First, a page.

The Society was founded in 1891 by a small group of Nottingham gentlemen. In the early years the Society had waters around Nottingham itself as well as some of the waters that we still have today at Averham, Staythorpe and Rolleston. Those were the days when the Trent occasionally froze over.

Membership was quite small at the start but by 1916 it had grown to 160 (and today it is in the region of 750). Many famous Trent matchmen have been members over the years, but other famous people have been associated with the Society. One was Fred Kitchen, a music hall star, who was allowed to fish Society waters when in Nottingham. By way of thanks he presented the Society with the Kitchen Cup, which is still an important match on the calendar. The river at this time would have been typified by scenes such as this one at the Bromley Arms in Fiskerton.

In the early part of the 20th century salmon were still caught in numbers on the river. It is encouraging to note that they are now gradually being re-introduced. The rise of coal fired power stations made the fishing particularly good in winter, but even so, over the years, the fishing has changed tremendously. Chub, roach and dace almost disappear for 2 or 3 years before making a comeback. There is no doubt that the clean Trent of today is responsible for the return of roach and dace. However, it is the barbel that dominates today with fine specimens and all year classes present.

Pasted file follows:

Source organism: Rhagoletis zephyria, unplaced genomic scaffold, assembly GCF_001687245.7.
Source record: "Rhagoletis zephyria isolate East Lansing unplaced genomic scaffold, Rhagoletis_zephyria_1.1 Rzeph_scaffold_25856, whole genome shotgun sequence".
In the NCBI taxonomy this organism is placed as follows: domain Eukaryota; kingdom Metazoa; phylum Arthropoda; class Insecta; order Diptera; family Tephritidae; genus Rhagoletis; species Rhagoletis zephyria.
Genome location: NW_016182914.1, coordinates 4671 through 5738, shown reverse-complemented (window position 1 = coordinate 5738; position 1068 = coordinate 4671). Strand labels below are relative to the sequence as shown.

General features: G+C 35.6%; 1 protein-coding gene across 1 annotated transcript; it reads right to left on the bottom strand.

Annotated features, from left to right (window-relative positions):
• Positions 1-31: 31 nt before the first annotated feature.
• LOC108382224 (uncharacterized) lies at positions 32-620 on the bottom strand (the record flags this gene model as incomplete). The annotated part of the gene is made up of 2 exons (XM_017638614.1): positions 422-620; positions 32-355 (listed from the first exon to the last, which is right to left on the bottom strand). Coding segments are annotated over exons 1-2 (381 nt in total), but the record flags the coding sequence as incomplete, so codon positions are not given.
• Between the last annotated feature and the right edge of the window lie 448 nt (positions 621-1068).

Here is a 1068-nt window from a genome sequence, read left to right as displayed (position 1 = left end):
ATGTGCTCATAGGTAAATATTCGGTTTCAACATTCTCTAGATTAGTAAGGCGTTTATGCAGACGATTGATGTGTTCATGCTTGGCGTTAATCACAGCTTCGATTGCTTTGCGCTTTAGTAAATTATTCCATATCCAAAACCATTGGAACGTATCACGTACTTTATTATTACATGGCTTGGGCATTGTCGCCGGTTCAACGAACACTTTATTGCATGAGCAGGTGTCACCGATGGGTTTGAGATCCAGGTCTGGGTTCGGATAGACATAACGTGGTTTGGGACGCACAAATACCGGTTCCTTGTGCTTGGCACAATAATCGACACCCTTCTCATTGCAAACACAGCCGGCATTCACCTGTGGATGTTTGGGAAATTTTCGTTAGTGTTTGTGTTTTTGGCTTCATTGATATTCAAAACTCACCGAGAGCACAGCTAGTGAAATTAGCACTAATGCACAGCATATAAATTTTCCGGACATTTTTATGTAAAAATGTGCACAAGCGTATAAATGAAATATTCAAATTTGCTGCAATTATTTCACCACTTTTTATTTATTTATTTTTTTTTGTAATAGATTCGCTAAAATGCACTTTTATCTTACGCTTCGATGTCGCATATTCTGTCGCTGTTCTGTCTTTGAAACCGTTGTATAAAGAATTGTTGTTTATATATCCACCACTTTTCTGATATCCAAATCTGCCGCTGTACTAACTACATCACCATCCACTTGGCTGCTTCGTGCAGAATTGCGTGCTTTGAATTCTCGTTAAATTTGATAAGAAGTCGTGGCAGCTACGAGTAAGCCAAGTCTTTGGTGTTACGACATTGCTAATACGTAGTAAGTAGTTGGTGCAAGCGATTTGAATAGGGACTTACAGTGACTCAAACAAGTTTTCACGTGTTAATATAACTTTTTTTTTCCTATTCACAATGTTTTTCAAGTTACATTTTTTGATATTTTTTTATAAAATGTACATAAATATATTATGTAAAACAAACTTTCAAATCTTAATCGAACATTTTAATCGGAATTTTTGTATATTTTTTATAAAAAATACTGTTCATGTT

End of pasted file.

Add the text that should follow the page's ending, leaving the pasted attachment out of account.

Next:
When looking back it is interesting to see that many of the problems of yesterday are still with us today – poaching, otters, boating incidents, and so on. However, there is one relatively new phenomenon that has had a dramatic effect on the river – the cormorant. Flocks have devastated small fish populations. However, the river has a way of re-inventing itself and, as it does, so the Society changes in empathy.